The film’s end also left me cold (not the final moments, which I’m sure will be divisive, but are at the very least the encapsulation of Von Trier’s cynicism), but the moment where Seligman, having listened to the entirety of Joe’s very long story, sums it up, and the meanings behind it, and the meaning behind Joe herself and who and how she is, in a way that – while not unreasonable – doesn’t quite seem in line with what’s actually happened. It makes you wonder why, if that’s to be the film’s version of what it all means, it hadn’t been brought up in line with the final assessment somehow beforehand. Of course, those aforementioned divisive final moments may read more into that, but it does still beg the question.
Not unexpected for a movie of this ilk, but there’s also some bold rejections of political correctness (and of course, this is discussed between Joe and Seligman). For instance, when Joe begins her chapter of “The Dangerous Men” that brings about the previously mentioned threesome, it’s the first time we see a non-Caucasian character in the film; similarly, the only acknowledged homosexual man in the movie also happens to be a paedophile – and this scene is compounded by a lengthy soliloquy from Joe on what a struggle it must be for a paedophile to live out their entire life without acting on their desires, and how this is an admirable feat.
The soliloquy also contains some semblance of introspection from Joe on how she views her own societal disconnect due to her nymphomania, but overall these moments seem less like provocative philosophy, and more like bait for people to jump up and cry controversy. Then again, this is from a director who expressed his empathy with Hitler, so perhaps Von Trier’s views are just legitimately and significantly different from the norm (but again, no surprise there).
The film is shot simply, but well. It’s not a pretty film by any means, and it makes thorough use of the ugliness of modern buildings and fluorescent lighting to really ramp up the bleakness of its worldview. I also liked how Seligman’s rundown apartment changes from being dilapidated to being warm and a reprieve from the outside with flexibility in different angles or framing. The simplicity of the film’s cinematography does lead to some great standout moments as well – the most breathtaking being a shot of Joe climbing a rocky outcrop to find a tree that’s grown to full height despite being windswept its entire life.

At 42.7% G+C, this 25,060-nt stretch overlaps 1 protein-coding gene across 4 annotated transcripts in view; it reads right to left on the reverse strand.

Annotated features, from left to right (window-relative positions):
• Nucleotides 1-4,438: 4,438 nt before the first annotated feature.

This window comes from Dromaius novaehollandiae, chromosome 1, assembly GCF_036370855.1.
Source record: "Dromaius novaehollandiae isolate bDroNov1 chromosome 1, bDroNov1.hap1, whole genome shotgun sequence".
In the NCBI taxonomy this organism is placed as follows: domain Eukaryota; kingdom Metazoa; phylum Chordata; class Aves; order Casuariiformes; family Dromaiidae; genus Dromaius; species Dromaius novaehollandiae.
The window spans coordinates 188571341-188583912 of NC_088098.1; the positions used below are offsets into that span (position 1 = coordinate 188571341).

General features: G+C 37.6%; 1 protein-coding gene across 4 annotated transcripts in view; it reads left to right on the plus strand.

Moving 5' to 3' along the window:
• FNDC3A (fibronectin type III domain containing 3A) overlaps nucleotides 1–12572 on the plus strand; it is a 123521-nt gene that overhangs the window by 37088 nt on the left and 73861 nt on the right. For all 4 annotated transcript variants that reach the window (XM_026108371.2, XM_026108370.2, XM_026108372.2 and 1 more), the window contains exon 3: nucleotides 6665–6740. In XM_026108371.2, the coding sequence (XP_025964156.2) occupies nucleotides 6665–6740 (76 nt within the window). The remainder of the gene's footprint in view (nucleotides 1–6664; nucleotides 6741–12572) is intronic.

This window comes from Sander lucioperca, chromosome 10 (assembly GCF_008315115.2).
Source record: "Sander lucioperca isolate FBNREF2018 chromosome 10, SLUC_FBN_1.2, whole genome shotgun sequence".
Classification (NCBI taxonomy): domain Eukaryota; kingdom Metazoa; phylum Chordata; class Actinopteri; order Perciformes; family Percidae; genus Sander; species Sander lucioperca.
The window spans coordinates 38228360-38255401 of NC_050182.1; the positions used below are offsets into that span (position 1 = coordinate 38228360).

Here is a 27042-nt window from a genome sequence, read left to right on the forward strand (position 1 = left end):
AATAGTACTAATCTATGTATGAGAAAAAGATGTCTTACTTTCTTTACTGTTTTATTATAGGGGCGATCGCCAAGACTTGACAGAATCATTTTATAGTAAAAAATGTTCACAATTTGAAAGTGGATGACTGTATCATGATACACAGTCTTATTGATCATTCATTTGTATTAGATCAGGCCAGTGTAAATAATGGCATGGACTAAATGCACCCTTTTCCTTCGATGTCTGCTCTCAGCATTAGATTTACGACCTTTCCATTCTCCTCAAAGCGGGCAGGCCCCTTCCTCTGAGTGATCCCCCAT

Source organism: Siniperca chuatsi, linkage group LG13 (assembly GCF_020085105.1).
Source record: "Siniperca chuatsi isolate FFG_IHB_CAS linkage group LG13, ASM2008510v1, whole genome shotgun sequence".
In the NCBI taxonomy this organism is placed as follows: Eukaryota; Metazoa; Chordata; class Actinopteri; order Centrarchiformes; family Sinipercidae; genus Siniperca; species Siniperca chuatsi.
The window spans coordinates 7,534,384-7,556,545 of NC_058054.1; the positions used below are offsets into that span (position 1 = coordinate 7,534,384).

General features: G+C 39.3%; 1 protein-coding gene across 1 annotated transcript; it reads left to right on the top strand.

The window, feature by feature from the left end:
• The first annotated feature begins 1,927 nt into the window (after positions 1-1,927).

And as for the performances? Gainsbourg and Martin provide bravado, courageous performances as Joe and Young Joe respectively – there’s little in the way of shock factor in what they’re doing, just a fierce commitment to a demanding role and pulling it off with supreme aplomb. Skarsgård is also fantastic, bringing a childlike naïveté and zeal to Seligman that contrasts perfectly with the salacious content of Joe’s tale. Christian Slater redeems himself from a long run of b-movie disasters, and while Joe’s father is not an enormous presence in the film, Slater’s scenes hit with resonance and warmth – you completely understand why he’s such a significant figure in Joe’s life.
The only misfired performance is Shia LaBeouf, so dedicated to proving his artistic capability that he tries too hard. His accent work is questionable – more often than not you hear his American brogue slip through, and his attempts to counter it make the character sound South African. I may be biased, as I instinctively find him to be an irritating actor, but for such a substantial role in the film, I feel it should have been performed by someone much more nuanced and/or talented.
Nymphomaniac is a good film, and it’s worthwhile to see. But having said that, it’s going to be a very different film to each individual who sees it. I know this review has been talking in depth about vague things, and that’s because I’m not a talented enough writer to really discuss how the film plays out without the benefit of it having already been seen by the reader. I would recommend seeing it, just with the foreknowledge that you’re more than likely going to find something confrontational about it.
It is not an endless dirge of depression, nor is it an erotic movie appealing to the artsy crowd as an excuse to see a disguised dirty movie. It is a serious film, a funny film, and a bracing film and very much an individual experience to see. It is an explicit and confrontational film, but I urge you to go out and be confronted, take a moment, and then consider what your opinion is after all of that. It’s a film that’s worth thinking about, even if it’ll take up four hours of your time.